Author talks about making child abuse prevention a bigger topic
By Amy Lavalley Post-Tribune correspondent April 25, 2013 11:46AM
Britten Follett | Provided photo~Sun-Times Media
Updated: April 25, 2013 9:38PM
VALPARAISO — Everyone failed Kelsey Smith-Biggs.
The dozen caseworkers with the Oklahoma Department of Human Services. The governor, who knew of her case. Her mother and stepfather, who were never charged specifically with homicide, but who are serving prison terms for enabling child abuse.
And the media, alerted of the danger Kelsey, age 2, was in before she died.
“I feel I’m really responsible, not for the murder, but for not taking care of this little girl,” said Britten Follett, who was a young television reporter in Oklahoma City when Kelsey died.
Follett, co-author of the book, “Who killed Kelsey?,” spoke Thursday at Strongbow Inn to an audience of social service workers, law enforcement officials and community members about Kelsey’s death. The program, sponsored by The Caring Place, Giving Focus, and Prevent Child Abuse Porter County, coincided with National Child Abuse Prevention Month, which is commemorated in April.
Kelsey died on Oct. 11, 2005. Her parents, who had a tumultuous relationship, Follett said, divorced before she was born. Her father went to serve in the military in Iraq and her mother remarried.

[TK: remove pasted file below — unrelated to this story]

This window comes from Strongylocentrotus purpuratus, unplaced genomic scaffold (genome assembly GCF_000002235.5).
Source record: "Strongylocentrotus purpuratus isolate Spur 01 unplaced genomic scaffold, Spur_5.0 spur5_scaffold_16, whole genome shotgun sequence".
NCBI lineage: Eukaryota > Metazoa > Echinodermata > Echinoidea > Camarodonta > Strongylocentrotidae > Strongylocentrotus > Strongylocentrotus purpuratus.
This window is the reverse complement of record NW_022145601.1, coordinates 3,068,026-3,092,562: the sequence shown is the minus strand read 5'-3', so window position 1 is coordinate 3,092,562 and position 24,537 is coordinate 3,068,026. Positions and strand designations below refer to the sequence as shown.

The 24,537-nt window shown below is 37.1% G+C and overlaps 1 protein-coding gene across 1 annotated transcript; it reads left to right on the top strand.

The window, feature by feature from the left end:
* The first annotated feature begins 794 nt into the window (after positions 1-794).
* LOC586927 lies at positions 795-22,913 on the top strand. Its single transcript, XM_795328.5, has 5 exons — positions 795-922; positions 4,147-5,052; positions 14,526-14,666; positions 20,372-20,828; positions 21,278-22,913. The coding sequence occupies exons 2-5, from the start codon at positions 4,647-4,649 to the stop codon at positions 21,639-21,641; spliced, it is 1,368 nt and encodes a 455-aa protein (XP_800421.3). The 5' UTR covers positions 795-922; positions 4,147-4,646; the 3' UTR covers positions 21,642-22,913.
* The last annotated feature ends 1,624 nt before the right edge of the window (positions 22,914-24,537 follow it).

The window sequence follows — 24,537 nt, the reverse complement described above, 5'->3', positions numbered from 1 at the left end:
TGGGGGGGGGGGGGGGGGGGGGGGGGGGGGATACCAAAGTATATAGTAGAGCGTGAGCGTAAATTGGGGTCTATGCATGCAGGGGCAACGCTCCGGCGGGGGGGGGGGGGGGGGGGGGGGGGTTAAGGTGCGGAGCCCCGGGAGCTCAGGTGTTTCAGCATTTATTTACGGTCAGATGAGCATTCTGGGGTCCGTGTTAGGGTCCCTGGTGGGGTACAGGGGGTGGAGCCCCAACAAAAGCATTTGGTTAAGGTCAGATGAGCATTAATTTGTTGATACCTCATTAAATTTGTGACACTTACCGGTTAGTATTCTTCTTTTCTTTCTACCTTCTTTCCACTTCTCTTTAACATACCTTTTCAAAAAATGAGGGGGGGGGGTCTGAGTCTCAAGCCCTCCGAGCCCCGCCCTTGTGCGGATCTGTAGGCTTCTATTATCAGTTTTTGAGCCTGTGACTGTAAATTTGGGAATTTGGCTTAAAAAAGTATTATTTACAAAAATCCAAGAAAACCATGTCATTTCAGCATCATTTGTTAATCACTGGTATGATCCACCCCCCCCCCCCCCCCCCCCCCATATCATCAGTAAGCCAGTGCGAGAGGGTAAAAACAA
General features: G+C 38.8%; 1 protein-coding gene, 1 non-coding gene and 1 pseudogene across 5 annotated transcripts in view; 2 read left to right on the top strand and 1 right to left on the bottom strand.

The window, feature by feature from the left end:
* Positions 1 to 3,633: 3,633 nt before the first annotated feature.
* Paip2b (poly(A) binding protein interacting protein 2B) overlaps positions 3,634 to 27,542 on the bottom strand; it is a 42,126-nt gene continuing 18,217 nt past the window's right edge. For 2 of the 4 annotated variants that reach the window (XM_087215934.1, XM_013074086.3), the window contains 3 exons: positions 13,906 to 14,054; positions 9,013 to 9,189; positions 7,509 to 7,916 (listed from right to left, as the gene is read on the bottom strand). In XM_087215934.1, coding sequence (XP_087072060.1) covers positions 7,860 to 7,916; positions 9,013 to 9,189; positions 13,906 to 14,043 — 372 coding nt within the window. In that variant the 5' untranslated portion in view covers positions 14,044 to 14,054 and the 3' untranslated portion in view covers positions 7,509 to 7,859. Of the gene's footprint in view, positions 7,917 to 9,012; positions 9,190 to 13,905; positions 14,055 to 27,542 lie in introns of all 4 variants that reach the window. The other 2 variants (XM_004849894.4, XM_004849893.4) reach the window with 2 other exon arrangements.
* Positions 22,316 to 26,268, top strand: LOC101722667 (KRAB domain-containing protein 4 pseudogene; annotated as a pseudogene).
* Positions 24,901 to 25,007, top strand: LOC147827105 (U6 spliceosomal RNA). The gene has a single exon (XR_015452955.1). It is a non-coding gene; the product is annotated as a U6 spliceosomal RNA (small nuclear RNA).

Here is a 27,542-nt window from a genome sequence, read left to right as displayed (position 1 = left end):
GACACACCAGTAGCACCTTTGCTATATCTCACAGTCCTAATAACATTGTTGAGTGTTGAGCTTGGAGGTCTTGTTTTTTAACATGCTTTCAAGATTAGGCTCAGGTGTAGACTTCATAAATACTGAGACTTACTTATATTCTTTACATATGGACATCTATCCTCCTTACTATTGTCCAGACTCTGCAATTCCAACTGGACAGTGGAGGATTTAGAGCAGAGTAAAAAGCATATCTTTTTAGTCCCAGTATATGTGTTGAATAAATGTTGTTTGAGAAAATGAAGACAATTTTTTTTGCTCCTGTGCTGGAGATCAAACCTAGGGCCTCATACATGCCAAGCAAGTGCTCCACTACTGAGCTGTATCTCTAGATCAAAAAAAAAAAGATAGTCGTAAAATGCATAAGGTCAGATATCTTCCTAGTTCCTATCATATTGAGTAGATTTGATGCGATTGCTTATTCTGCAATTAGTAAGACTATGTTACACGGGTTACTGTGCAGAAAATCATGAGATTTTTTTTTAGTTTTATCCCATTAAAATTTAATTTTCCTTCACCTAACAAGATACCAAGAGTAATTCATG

Starting with a broken collarbone in January 2005, Kelsey began to show signs of physical abuse, which came to include spiral fractures in both of her legs, requiring casts. She bounced between her mother and stepfather’s home and her paternal grandmother’s, as caseworkers and a judge continued to return her to mother, even as her injuries escalated.
Kelsey’s paternal grandmother, Kathie Biggs, emailed Follett’s television station and other media with a list of the girl’s injuries and contact information, trying to get them involved to raise awareness about Kelsey’s case.
“No one at my station called her back,” Follett said.
Within days, the grandmother set another email, saying Kelsey was dead.
“This 2-year-old’s death could have been prevented. No one listened,” Follett said, adding the case didn’t garner any attention until Kelsey died and it became a national news story.
The story, Follett said, changed her career. An Illinois native, Follett is president of the Follett Educational Foundation, founded by her family, and travels across the country to talk about child abuse prevention.
Follett urged her audience to contact lawmakers and make child abuse prevention a political issue, not just something that comes up with the next horrific case that makes the news.
“Until we make child abuse a political conversation, a dinner conversation, there will be more Kelseys,” she said.